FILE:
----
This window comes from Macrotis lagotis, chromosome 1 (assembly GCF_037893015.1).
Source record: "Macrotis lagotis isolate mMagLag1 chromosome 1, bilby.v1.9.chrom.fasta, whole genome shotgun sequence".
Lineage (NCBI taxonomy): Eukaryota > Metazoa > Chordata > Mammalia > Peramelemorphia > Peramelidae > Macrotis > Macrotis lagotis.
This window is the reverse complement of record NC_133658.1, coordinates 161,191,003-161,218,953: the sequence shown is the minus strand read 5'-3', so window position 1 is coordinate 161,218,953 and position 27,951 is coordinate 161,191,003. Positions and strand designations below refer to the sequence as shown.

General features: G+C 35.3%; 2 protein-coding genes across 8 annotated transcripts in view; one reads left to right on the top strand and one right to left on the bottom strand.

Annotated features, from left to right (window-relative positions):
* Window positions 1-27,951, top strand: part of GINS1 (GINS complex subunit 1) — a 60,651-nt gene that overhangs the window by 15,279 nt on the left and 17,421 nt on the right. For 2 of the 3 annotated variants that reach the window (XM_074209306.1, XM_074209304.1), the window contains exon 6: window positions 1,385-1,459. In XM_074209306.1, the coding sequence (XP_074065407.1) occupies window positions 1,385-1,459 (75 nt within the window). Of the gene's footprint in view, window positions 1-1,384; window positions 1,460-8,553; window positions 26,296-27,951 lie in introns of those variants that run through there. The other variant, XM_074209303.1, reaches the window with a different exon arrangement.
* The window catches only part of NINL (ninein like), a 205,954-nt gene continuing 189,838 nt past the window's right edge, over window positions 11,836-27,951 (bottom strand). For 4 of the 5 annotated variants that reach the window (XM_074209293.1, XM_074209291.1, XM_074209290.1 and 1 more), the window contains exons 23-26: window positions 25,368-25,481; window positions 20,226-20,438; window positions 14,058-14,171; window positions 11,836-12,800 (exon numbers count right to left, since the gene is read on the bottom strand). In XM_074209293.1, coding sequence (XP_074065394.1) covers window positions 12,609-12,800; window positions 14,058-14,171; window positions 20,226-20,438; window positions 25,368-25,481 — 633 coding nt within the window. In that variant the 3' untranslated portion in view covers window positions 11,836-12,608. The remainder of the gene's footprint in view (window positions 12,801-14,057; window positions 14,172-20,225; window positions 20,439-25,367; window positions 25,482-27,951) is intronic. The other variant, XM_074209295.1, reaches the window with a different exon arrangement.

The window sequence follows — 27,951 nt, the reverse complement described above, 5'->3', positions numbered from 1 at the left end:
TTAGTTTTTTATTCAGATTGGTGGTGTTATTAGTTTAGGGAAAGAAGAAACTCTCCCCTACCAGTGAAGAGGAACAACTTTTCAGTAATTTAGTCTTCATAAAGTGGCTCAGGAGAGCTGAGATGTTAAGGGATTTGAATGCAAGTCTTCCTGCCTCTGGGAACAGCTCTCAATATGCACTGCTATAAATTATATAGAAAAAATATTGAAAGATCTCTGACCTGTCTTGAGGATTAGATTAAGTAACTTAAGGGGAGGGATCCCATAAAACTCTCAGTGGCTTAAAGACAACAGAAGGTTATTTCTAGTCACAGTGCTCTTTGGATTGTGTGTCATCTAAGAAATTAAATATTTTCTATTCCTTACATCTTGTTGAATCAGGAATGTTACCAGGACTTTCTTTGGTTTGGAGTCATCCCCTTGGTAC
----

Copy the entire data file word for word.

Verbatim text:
This window comes from Macrotis lagotis, chromosome 1 (assembly GCF_037893015.1).
Source record: "Macrotis lagotis isolate mMagLag1 chromosome 1, bilby.v1.9.chrom.fasta, whole genome shotgun sequence".
Lineage (NCBI taxonomy): Eukaryota > Metazoa > Chordata > Mammalia > Peramelemorphia > Peramelidae > Macrotis > Macrotis lagotis.
This window is the reverse complement of record NC_133658.1, coordinates 161,191,003-161,218,953: the sequence shown is the minus strand read 5'-3', so window position 1 is coordinate 161,218,953 and position 27,951 is coordinate 161,191,003. Positions and strand designations below refer to the sequence as shown.

General features: G+C 35.3%; 2 protein-coding genes across 8 annotated transcripts in view; one reads left to right on the top strand and one right to left on the bottom strand.

Annotated features, from left to right (window-relative positions):
* Window positions 1-27,951, top strand: part of GINS1 (GINS complex subunit 1) — a 60,651-nt gene that overhangs the window by 15,279 nt on the left and 17,421 nt on the right. For 2 of the 3 annotated variants that reach the window (XM_074209306.1, XM_074209304.1), the window contains exon 6: window positions 1,385-1,459. In XM_074209306.1, the coding sequence (XP_074065407.1) occupies window positions 1,385-1,459 (75 nt within the window). Of the gene's footprint in view, window positions 1-1,384; window positions 1,460-8,553; window positions 26,296-27,951 lie in introns of those variants that run through there. The other variant, XM_074209303.1, reaches the window with a different exon arrangement.
* The window catches only part of NINL (ninein like), a 205,954-nt gene continuing 189,838 nt past the window's right edge, over window positions 11,836-27,951 (bottom strand). For 4 of the 5 annotated variants that reach the window (XM_074209293.1, XM_074209291.1, XM_074209290.1 and 1 more), the window contains exons 23-26: window positions 25,368-25,481; window positions 20,226-20,438; window positions 14,058-14,171; window positions 11,836-12,800 (exon numbers count right to left, since the gene is read on the bottom strand). In XM_074209293.1, coding sequence (XP_074065394.1) covers window positions 12,609-12,800; window positions 14,058-14,171; window positions 20,226-20,438; window positions 25,368-25,481 — 633 coding nt within the window. In that variant the 3' untranslated portion in view covers window positions 11,836-12,608. The remainder of the gene's footprint in view (window positions 12,801-14,057; window positions 14,172-20,225; window positions 20,439-25,367; window positions 25,482-27,951) is intronic. The other variant, XM_074209295.1, reaches the window with a different exon arrangement.

The window sequence follows — 27,951 nt, the reverse complement described above, 5'->3', positions numbered from 1 at the left end:
TTAGTTTTTTATTCAGATTGGTGGTGTTATTAGTTTAGGGAAAGAAGAAACTCTCCCCTACCAGTGAAGAGGAACAACTTTTCAGTAATTTAGTCTTCATAAAGTGGCTCAGGAGAGCTGAGATGTTAAGGGATTTGAATGCAAGTCTTCCTGCCTCTGGGAACAGCTCTCAATATGCACTGCTATAAATTATATAGAAAAAATATTGAAAGATCTCTGACCTGTCTTGAGGATTAGATTAAGTAACTTAAGGGGAGGGATCCCATAAAACTCTCAGTGGCTTAAAGACAACAGAAGGTTATTTCTAGTCACAGTGCTCTTTGGATTGTGTGTCATCTAAGAAATTAAATATTTTCTATTCCTTACATCTTGTTGAATCAGGAATGTTACCAGGACTTTCTTTGGTTTGGAGTCATCCCCTTGGTAC